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Why RFID Tag Counterfeiting is Unlikely

A recent piece in AIM Global analyzes the feasibility of RFID tag counterfeiting, concluding that it would be so problematic for the would-be counterfeiter as to render the proposition unattractive.
Jul 08, 2005This article was originally published by RFID Update.

July 8, 2005—Mike Guillory of Strategic Action Consulting Services recently wrote a piece for AIM Global in which he examined the feasibility of RFID tag counterfeiting, a concern some have voiced with respect to the technology's use in passports, pharmaceuticals, and other sensitive applications. His conclusion is that counterfeiting a fake tag would be so problematic for the would-be counterfeiter as to render the proposition unattractive.

In the first place, most legitimate tags are encoded at the point of manufacture with a unique tag ID (TID), like a dollar bill's serial number, that is "locked" from later change. To counterfeit such tags, therefore, would require the counterfeiter himself to produce tags and encode them with forged TIDs in a private fabrication facility or foundry, an enormously resource- and knowledge-intensive undertaking.

Alternatively, the counterfeiter could attempt to secure non-TID ("blank") encoded tags, but these are available in very small quantities since TID encoding is part of the standard RFID tag production process and is in accordance with international standards. Furthermore, the small number of RFID chip makers by whom such tags might be produced would probably not release them on the market.

There are third-party foundries that a counterfeiter could hire to make blank tags, but such foundries require chip designs of their clients. Developing a chip design is another very expensive and difficult proposition, especially when the chip design must be fully interoperable with that of the authentic chip.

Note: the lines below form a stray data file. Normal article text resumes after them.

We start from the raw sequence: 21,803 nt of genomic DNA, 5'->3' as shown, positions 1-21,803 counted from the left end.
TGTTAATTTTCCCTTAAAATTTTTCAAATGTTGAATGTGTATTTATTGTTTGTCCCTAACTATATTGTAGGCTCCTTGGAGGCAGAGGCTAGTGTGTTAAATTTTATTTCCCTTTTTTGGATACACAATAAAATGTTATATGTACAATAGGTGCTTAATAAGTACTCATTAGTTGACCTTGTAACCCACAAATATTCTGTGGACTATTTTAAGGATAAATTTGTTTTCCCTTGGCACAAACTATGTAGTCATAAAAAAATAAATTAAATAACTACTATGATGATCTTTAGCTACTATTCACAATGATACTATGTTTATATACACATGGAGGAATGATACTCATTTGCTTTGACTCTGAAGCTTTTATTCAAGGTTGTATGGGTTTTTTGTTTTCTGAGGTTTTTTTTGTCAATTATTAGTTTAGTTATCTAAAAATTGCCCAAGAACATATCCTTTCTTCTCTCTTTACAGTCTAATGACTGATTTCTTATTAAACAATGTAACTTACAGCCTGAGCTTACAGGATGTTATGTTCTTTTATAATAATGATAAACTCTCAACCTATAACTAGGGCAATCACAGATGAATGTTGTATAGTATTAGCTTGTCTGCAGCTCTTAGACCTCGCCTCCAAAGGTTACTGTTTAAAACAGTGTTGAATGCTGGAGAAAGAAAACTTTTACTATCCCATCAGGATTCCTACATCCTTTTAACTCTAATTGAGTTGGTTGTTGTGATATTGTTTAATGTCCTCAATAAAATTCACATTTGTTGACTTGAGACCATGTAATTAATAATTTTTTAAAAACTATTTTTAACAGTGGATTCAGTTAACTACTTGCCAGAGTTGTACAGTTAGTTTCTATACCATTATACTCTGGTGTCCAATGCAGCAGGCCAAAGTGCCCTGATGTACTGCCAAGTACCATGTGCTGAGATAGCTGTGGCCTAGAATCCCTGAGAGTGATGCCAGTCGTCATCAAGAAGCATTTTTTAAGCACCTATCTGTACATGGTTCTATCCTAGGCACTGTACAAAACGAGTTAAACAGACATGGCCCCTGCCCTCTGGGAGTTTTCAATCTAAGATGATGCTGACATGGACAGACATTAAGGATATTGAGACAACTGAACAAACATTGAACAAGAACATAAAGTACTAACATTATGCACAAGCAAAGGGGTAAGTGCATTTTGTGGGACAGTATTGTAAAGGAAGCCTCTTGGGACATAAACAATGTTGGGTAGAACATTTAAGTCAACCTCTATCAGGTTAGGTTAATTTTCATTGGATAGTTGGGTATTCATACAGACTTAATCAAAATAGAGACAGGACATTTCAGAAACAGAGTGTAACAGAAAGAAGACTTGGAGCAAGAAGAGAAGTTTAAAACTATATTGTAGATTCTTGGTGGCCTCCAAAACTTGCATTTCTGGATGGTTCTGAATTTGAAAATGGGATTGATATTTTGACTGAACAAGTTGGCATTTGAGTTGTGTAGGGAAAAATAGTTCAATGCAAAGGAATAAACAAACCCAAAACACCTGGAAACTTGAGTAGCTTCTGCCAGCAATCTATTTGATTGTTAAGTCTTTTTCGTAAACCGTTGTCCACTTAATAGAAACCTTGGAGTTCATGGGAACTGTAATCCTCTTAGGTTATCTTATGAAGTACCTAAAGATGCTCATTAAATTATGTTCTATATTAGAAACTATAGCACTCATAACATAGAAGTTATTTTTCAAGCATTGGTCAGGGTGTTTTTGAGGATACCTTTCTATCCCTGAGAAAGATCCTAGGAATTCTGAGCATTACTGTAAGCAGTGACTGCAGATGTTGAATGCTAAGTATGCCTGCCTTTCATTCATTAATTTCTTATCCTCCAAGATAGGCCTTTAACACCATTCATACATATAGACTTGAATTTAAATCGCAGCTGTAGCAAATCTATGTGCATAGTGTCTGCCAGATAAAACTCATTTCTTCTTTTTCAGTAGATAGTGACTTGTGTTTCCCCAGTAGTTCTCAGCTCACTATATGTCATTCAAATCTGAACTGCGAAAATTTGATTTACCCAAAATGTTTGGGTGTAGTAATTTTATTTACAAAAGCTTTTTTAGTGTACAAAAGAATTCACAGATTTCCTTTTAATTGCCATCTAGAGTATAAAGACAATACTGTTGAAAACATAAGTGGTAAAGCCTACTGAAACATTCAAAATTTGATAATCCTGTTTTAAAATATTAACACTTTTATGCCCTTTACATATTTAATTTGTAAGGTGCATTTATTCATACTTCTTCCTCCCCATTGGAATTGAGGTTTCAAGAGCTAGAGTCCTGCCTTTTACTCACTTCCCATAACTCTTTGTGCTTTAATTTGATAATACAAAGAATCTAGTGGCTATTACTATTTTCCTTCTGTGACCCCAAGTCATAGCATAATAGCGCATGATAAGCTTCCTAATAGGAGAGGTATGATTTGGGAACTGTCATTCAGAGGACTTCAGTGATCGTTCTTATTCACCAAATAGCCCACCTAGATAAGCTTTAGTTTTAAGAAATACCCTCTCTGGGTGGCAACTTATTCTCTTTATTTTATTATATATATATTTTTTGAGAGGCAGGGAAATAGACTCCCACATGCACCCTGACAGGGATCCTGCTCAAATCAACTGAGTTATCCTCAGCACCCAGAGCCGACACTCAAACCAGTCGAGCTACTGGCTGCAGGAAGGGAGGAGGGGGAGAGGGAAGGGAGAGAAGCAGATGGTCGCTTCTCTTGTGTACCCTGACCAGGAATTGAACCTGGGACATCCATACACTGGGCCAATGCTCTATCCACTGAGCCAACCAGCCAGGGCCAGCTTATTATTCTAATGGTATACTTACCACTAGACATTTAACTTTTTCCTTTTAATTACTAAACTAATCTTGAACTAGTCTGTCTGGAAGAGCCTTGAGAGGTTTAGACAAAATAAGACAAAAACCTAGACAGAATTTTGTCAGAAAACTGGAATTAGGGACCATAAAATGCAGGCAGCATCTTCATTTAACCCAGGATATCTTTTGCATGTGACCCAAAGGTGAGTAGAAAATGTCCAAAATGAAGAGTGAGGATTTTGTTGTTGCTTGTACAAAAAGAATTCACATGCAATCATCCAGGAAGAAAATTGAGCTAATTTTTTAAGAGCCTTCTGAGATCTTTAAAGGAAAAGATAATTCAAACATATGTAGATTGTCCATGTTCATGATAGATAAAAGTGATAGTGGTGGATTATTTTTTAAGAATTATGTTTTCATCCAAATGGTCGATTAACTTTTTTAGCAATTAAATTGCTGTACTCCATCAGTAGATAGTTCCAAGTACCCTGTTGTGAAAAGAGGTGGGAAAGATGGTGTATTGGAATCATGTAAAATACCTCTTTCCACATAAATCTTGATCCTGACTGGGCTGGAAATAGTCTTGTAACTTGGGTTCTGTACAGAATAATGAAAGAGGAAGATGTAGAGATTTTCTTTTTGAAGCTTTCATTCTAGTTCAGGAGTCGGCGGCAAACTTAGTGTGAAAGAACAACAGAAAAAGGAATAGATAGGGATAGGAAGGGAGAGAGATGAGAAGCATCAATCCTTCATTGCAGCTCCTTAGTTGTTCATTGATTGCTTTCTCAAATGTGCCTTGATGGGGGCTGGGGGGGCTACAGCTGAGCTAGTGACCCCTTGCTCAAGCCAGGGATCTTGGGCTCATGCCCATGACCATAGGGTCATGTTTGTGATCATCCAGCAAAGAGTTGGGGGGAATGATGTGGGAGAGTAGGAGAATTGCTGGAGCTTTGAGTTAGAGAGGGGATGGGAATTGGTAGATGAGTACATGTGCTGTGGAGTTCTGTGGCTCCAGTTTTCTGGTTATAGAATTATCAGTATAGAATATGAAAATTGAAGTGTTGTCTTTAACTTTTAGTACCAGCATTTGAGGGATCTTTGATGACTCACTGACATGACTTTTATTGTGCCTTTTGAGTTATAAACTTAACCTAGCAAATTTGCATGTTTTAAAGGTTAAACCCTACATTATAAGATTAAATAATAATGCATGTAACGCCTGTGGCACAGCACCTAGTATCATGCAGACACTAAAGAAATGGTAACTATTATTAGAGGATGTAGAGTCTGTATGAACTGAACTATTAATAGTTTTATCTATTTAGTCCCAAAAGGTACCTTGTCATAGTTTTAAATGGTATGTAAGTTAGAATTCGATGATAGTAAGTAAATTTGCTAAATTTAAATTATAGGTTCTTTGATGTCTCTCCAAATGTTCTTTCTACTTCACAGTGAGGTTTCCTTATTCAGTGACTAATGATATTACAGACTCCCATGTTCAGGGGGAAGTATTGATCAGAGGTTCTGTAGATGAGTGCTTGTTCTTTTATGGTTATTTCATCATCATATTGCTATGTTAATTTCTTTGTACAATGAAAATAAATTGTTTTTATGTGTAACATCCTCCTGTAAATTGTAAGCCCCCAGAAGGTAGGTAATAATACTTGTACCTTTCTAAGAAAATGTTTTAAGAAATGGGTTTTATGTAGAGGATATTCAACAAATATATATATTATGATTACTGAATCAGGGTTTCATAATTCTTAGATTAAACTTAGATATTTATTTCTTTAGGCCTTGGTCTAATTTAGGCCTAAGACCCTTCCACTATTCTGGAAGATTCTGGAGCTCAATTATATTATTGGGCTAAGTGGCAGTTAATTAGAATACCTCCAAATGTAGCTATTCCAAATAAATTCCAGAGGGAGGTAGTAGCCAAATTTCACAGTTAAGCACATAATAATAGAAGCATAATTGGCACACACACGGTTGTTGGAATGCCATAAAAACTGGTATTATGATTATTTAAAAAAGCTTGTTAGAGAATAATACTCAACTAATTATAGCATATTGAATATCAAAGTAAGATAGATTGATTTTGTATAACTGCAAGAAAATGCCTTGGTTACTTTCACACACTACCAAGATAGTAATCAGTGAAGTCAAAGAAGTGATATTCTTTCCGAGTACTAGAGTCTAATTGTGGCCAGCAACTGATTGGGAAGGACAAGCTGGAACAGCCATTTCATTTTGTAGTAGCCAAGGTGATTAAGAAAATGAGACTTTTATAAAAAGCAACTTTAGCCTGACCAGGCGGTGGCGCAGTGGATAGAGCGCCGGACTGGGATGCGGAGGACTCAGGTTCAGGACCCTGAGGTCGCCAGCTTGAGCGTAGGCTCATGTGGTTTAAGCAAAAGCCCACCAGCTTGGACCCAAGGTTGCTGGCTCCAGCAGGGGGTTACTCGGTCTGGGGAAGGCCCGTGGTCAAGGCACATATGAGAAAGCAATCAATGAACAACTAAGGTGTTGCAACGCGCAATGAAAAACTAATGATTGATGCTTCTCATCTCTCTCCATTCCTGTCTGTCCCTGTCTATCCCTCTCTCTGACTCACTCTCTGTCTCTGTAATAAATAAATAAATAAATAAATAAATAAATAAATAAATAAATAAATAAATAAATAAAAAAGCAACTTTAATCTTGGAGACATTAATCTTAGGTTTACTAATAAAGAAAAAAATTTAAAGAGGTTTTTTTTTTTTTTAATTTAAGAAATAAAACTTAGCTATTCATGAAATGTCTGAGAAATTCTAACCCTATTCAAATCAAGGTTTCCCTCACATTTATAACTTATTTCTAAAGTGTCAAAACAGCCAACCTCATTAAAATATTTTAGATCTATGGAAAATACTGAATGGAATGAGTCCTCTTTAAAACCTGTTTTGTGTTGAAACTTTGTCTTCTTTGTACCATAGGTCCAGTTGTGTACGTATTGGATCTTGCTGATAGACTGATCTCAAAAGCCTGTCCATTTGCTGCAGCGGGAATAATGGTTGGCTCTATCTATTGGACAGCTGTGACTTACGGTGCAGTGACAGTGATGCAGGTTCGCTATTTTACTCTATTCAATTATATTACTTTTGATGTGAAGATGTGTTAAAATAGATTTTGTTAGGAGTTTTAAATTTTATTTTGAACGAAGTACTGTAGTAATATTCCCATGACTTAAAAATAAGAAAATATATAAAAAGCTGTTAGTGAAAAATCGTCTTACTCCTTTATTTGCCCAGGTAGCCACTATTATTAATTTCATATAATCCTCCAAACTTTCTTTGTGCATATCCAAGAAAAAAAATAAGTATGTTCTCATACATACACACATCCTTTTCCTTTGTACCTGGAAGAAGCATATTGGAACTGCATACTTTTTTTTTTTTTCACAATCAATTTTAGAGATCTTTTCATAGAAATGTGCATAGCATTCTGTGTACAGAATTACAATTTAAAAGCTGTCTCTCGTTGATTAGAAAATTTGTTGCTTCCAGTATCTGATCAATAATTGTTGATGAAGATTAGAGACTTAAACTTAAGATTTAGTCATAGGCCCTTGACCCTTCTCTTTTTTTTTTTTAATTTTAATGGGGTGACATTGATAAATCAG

The counterfeiter might attempt to contract blank chips directly from the original chip maker, but, says the article, "The primary defense against this would be the integrity of the chip manufacturer. The major RFID chip producers would not want to take the risk of having their products caught-up in such activities."

Even if the counterfeiter were able to get his hands on and afford fabrication equipment (older versions of which are available on the market in limited quantities), he would still need the aforementioned chip design. Adding to that already staggering hurdle, the chip design would have to be compatible with the fabrication equipment, unlikely since such equipment would probably be outdated and unable to work with a modern RFID chip design.

For argument's sake, even if the counterfeiter overcame all of the above, the ongoing production and maintenance of such an operation would draw too much attention, precluding the stealth existence upon which successful counterfeiters rely.

Read the full analysis at AIM Global
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